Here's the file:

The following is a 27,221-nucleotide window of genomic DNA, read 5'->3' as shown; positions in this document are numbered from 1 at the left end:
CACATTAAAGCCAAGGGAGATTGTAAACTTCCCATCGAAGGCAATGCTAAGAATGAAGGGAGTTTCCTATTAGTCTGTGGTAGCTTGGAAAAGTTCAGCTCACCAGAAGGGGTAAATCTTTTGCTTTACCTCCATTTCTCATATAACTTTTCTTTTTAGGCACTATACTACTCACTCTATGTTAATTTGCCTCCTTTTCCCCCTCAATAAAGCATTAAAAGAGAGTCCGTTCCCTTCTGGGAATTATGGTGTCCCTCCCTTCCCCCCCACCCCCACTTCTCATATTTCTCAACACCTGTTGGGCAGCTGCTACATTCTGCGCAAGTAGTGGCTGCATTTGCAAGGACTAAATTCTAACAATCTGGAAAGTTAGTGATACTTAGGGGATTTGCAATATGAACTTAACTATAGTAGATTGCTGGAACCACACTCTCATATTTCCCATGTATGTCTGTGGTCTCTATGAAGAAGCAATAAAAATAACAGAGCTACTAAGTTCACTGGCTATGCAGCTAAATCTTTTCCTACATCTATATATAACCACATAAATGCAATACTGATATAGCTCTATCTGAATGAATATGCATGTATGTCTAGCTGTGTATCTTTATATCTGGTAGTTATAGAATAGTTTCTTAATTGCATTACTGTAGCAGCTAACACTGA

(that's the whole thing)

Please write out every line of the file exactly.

The following is a 27,221-nucleotide window of genomic DNA, read 5'->3' as shown; positions in this document are numbered from 1 at the left end:
CACATTAAAGCCAAGGGAGATTGTAAACTTCCCATCGAAGGCAATGCTAAGAATGAAGGGAGTTTCCTATTAGTCTGTGGTAGCTTGGAAAAGTTCAGCTCACCAGAAGGGGTAAATCTTTTGCTTTACCTCCATTTCTCATATAACTTTTCTTTTTAGGCACTATACTACTCACTCTATGTTAATTTGCCTCCTTTTCCCCCTCAATAAAGCATTAAAAGAGAGTCCGTTCCCTTCTGGGAATTATGGTGTCCCTCCCTTCCCCCCCACCCCCACTTCTCATATTTCTCAACACCTGTTGGGCAGCTGCTACATTCTGCGCAAGTAGTGGCTGCATTTGCAAGGACTAAATTCTAACAATCTGGAAAGTTAGTGATACTTAGGGGATTTGCAATATGAACTTAACTATAGTAGATTGCTGGAACCACACTCTCATATTTCCCATGTATGTCTGTGGTCTCTATGAAGAAGCAATAAAAATAACAGAGCTACTAAGTTCACTGGCTATGCAGCTAAATCTTTTCCTACATCTATATATAACCACATAAATGCAATACTGATATAGCTCTATCTGAATGAATATGCATGTATGTCTAGCTGTGTATCTTTATATCTGGTAGTTATAGAATAGTTTCTTAATTGCATTACTGTAGCAGCTAACACTGA